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Diabetes affects more than 34 million people in the U.S., 90% to 95% of whom have Type 2 diabetes. As a chronic disease, uncontrolled diabetes can lead to serious health problems, such as diabetic nephropathy, vision impairment, podiatric complications, diabetic neuropathy, cardiovascular disease (CVD), stroke and more.
Research has shown that intensive glycemic control in patients with Type 2 diabetes decreases both the onset and progression of microvascular complications. Despite this increased understanding — including how intensive glycemic control can lead to decreased risk of myocardial infarction, microalbuminuria and coronary vascular disease — only 52% patients have their glycated hemoglobin (HbA1c) at or below the American Diabetes Association’s recommended level of 7%.
AANP has a number of resources available for nurse practitioners (NPs) who are treating patients with diabetes or prediabetes, including several tools to help patients make informed treatment decisions and maintain glycemic control. Check out AANP’s endocrinology resources to download one —or all four — of the patient education tools:
In addition, AANP has more than a dozen endocrinology-related continuing education (CE) activities — made available free for members — in the AANP CE Center, plus free access to evidence-based articles, up-to-date guidelines and other resources about endocrinology at the Journal of the American Association of Nurse Practitioners (JAANP) Resource Center.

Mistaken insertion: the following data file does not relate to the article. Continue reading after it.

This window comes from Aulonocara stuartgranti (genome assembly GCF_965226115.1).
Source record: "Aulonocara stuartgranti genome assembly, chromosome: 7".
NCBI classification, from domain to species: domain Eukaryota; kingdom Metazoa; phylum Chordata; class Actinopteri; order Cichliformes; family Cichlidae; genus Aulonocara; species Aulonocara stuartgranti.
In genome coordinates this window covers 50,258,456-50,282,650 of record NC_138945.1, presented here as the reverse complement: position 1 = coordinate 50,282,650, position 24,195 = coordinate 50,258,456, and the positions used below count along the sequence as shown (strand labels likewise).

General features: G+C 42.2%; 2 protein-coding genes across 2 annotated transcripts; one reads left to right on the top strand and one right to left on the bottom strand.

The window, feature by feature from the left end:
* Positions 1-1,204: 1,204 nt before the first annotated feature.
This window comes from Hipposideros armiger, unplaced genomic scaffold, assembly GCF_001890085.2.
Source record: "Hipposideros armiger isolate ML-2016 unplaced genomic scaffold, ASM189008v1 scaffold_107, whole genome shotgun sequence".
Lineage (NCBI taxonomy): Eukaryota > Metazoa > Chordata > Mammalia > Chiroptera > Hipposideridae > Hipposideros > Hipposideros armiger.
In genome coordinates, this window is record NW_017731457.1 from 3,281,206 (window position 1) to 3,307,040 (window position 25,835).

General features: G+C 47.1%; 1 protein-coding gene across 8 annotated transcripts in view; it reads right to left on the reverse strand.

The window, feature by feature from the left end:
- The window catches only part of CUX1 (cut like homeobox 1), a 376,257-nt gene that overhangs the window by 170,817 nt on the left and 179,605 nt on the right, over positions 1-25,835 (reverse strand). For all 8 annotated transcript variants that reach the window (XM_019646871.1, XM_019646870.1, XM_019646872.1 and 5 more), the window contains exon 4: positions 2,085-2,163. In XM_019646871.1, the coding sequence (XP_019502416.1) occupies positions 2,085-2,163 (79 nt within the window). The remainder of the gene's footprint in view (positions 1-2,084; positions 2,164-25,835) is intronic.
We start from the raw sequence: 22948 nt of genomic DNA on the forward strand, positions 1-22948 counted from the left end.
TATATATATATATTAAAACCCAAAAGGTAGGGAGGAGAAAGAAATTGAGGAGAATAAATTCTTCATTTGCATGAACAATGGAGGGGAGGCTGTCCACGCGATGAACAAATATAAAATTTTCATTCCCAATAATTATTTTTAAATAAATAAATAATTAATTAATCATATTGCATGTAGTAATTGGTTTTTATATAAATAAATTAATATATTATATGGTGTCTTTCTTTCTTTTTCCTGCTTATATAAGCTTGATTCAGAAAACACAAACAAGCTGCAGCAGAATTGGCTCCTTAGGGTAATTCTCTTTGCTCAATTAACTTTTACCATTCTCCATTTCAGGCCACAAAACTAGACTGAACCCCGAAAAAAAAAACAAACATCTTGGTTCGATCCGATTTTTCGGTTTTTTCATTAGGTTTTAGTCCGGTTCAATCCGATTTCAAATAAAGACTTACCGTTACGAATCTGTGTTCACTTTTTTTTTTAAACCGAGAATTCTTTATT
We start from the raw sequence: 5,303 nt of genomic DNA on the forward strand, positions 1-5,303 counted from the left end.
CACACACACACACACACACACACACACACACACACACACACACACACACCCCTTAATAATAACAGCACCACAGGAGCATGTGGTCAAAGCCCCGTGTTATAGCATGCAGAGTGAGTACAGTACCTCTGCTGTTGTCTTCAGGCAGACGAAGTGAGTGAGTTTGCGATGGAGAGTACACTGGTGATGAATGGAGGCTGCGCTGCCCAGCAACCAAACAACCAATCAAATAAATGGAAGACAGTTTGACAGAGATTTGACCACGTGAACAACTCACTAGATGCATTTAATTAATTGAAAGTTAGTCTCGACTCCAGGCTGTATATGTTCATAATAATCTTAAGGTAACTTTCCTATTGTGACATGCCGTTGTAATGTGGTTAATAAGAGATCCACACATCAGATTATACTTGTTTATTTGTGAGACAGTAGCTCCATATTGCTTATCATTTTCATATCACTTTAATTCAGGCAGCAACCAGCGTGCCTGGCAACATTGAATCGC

In GLP-1 Receptor Agonists for Type 2 Diabetes: Incorporating the Latest Treatment Options Into Individualized Care, speakers Dixie Harms and Shannon Idzik, both NPs with expertise in diabetes care, discuss how to support patients in overcoming clinical inertia utilizing the 2020 American Diabetes Association (ADA) treatment algorithm. Three case studies will be presented to help NPs in clinical practice understand how and when to incorporate GLP-1 RAs into practice, set individualized therapeutic goals, achieve rapid attainment of HbA1c targets and help patients maintain glycemic control.
This 1.25-contact hour CE program, which includes 1.25 pharmacology credit, will be hosted on three occasions through the AANP CE Center as a webinar, with a live faculty question-and-answer (Q&A) period directly following each session. A synopsis of the live Q&A will be available once the program is launched in the AANP CE Center. Complete the activity to download an exclusive clinical resource tool for use in your practice!
The first live webinar will take place 11 a.m.–12:30 p.m. ET (10 a.m.–11:30 a.m. CT) on October 30, 2020. Register for free now to save your spot!